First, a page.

Superintendents in the Gulf of Mexico say more than 95 percent of the country’s oil production facilities have been shut down, according to regulators.
Andy Lipou, president of Leopot Oil Associates, a Houston-Olson company, told CNN that six refineries in the New Orleans area, including the PFF, Phillips, LL, Marathon and two Valero filters, are currently closed. It is now a backup game that assesses any wind and flood damage as the storm passes.
Three other refineries in the area – Exxon, Plasid and Crash Springs – are in the Baton Rouge area. “These three filters hold about 700,000 barrels a day, which is approximately 3.5% of US daily consumption,” Lipo said.
On Saturday, the Bureau of Safety and Environmental Protection (BEEE) mobilized the storm response team and prepared for the storm. The agency said it was monitoring the release of marine oil and gas operators’ platforms and disposal in the Gulf. By Saturday morning, crews had been evacuated from 288 beach venues. It represents 51% of man-made facilities in the Gulf of Mexico, according to operator reports to BSA.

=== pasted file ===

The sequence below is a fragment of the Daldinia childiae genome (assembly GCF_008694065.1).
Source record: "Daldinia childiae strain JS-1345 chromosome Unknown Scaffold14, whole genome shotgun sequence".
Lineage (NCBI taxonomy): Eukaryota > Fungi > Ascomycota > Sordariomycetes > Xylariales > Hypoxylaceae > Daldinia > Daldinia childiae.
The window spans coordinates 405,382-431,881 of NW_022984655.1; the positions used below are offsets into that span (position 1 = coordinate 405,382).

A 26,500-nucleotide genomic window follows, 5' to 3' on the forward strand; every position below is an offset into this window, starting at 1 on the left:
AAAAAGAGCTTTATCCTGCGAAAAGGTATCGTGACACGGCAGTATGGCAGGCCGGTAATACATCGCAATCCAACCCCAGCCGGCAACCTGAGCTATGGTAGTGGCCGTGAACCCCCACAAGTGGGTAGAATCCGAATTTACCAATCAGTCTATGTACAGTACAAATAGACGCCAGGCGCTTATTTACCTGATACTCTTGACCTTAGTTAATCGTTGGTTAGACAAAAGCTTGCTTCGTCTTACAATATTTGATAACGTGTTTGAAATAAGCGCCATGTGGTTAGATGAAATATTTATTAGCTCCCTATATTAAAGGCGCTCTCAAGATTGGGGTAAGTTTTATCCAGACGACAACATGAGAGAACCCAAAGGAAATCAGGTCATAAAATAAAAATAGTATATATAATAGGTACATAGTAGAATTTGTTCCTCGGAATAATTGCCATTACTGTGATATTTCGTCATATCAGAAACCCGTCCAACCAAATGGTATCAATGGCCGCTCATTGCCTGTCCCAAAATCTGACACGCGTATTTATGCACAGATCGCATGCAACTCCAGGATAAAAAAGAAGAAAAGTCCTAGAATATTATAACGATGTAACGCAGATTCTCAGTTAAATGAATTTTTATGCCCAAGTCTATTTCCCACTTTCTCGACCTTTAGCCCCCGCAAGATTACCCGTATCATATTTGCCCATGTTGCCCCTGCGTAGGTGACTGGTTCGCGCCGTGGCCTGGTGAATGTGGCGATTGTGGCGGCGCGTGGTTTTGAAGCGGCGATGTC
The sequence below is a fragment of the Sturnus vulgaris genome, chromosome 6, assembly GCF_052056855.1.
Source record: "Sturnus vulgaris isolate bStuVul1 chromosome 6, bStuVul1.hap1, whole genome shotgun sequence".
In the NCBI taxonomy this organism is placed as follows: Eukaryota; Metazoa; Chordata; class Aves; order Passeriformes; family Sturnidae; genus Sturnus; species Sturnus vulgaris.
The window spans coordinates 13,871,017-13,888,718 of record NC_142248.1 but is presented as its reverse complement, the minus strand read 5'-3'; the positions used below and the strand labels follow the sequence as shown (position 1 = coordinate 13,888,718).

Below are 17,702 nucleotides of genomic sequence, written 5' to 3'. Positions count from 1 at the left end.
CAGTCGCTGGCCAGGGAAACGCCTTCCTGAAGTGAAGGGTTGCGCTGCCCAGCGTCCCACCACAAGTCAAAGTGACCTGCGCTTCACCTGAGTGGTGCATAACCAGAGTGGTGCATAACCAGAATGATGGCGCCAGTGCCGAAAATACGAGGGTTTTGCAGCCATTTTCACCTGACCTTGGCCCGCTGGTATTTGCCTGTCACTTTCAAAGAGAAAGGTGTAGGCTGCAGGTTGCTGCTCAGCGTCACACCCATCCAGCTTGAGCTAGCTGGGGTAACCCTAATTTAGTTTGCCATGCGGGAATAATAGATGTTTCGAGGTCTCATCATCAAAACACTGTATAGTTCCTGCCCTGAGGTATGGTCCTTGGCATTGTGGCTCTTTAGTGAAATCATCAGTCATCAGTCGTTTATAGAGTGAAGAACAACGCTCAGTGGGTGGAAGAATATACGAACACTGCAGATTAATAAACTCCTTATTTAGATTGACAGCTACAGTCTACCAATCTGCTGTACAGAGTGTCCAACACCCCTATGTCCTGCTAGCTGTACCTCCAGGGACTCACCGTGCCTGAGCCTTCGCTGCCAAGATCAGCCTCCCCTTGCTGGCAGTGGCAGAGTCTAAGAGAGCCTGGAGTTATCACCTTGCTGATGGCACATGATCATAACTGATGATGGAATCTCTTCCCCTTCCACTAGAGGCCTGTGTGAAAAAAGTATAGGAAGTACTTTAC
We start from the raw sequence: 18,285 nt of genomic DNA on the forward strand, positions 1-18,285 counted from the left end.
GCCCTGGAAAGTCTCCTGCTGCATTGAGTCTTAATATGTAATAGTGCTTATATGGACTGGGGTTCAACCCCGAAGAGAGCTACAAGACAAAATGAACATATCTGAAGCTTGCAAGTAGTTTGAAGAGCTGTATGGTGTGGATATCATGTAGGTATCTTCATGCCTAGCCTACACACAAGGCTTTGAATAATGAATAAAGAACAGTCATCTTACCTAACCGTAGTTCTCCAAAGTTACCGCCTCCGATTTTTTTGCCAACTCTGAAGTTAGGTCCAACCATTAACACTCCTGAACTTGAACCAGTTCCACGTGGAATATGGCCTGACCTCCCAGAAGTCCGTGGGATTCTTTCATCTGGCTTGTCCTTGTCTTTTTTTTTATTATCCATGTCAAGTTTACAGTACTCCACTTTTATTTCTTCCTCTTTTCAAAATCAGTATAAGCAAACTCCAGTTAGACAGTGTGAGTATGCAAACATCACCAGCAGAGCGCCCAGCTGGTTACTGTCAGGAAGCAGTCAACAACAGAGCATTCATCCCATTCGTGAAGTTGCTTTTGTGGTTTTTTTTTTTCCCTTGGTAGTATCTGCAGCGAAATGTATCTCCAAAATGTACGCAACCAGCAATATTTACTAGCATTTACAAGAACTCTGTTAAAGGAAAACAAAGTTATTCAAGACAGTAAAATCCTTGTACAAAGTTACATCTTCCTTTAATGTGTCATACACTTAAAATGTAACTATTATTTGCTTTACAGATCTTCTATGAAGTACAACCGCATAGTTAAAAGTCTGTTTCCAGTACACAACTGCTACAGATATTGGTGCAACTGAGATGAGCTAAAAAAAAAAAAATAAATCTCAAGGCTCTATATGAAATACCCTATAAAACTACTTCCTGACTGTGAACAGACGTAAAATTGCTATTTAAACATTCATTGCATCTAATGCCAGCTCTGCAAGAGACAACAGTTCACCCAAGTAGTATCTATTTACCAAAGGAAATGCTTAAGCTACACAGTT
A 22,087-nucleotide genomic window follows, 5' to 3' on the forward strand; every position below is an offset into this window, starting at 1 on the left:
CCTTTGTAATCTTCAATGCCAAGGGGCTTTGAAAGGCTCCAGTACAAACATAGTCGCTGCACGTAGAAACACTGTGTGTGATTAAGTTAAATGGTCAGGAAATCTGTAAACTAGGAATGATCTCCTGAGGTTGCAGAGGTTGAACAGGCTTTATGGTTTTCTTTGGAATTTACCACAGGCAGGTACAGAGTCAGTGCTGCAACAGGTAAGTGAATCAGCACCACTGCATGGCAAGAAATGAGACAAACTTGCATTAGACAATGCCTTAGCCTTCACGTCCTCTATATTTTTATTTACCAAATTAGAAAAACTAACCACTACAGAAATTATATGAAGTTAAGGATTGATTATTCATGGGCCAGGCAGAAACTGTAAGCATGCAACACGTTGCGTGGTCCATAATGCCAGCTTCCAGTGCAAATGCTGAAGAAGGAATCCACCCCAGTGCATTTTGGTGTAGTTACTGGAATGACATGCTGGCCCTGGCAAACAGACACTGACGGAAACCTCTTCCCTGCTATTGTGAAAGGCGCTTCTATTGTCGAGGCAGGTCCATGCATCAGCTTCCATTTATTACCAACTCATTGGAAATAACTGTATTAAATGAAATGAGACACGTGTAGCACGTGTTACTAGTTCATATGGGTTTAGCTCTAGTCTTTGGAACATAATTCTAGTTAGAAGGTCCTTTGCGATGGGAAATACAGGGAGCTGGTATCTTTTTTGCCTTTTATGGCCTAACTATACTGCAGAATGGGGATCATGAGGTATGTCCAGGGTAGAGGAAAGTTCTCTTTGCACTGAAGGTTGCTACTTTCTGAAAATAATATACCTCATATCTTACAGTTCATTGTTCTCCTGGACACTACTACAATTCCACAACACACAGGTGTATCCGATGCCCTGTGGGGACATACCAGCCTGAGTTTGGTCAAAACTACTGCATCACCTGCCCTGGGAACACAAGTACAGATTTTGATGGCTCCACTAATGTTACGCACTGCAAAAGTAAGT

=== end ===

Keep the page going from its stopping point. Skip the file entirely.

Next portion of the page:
In order to resume operations after the storm, producers must return workers, assess damage and repair and renovate facilities, Lipo said. But these initiatives take time, especially in the current context.
Extreme oil shortages at one of the largest power plants in the United States could increase prices. US oil prices rose sharply last week before Ida’s arrival. Trading for oil is set to begin at 5pm on Sunday.